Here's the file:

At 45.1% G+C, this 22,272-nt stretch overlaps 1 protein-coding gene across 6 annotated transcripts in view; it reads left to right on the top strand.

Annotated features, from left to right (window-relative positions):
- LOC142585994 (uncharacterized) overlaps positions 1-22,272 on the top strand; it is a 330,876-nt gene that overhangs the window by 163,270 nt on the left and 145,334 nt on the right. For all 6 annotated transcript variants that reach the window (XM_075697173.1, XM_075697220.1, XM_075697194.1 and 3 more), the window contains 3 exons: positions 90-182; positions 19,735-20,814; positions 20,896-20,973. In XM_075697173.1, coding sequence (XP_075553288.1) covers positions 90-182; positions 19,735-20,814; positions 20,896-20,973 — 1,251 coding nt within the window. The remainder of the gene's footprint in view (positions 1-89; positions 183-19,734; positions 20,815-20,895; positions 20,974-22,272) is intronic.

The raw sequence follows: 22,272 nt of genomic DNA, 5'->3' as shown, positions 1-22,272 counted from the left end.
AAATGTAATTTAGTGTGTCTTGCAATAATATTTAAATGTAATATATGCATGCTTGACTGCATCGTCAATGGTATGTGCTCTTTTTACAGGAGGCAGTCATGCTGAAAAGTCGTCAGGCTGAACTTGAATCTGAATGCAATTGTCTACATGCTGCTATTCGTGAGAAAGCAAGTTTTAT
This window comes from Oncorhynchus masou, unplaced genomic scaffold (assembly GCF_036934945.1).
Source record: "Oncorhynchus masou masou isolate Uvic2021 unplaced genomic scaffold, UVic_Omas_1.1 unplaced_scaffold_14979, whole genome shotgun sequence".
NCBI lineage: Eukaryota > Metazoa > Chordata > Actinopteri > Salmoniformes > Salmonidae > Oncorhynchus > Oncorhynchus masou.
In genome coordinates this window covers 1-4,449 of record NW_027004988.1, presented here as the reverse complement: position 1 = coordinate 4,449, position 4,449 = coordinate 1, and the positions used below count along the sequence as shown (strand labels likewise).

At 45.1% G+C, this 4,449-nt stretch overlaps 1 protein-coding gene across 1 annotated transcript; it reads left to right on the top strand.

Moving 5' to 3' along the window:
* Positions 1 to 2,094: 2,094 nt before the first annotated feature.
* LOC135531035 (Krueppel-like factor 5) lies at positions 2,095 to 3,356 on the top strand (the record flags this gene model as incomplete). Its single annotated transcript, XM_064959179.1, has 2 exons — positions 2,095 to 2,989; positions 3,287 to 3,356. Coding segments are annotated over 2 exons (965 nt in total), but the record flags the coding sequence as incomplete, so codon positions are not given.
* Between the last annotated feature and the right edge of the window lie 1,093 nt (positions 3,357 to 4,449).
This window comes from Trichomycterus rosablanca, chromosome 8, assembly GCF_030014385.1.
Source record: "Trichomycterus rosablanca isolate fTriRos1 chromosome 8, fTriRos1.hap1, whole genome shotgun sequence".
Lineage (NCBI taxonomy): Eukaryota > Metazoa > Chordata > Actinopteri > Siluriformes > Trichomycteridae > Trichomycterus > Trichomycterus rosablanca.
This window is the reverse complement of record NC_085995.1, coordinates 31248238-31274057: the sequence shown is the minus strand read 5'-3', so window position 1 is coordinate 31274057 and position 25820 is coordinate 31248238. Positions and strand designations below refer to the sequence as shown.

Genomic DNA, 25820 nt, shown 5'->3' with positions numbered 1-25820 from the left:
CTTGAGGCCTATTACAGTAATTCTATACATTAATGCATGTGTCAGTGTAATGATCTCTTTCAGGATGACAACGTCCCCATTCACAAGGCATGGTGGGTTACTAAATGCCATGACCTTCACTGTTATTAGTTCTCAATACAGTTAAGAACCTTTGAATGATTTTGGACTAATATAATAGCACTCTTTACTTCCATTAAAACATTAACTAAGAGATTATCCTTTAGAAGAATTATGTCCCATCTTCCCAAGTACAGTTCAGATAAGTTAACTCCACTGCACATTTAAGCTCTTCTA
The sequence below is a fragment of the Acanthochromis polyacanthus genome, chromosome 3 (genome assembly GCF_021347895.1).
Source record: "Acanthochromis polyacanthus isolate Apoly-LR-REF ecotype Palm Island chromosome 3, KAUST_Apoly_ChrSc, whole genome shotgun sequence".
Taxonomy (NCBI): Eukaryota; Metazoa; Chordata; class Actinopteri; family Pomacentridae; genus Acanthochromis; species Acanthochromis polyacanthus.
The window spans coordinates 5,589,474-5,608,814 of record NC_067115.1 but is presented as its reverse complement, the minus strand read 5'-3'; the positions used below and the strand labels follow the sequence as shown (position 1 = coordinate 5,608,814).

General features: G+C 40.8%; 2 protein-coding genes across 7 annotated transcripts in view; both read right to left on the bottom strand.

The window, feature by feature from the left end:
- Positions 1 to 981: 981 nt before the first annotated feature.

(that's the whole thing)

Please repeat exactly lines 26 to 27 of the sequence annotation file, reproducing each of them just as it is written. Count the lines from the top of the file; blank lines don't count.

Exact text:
The window, feature by feature from the left end:
- Positions 1 to 981: 981 nt before the first annotated feature.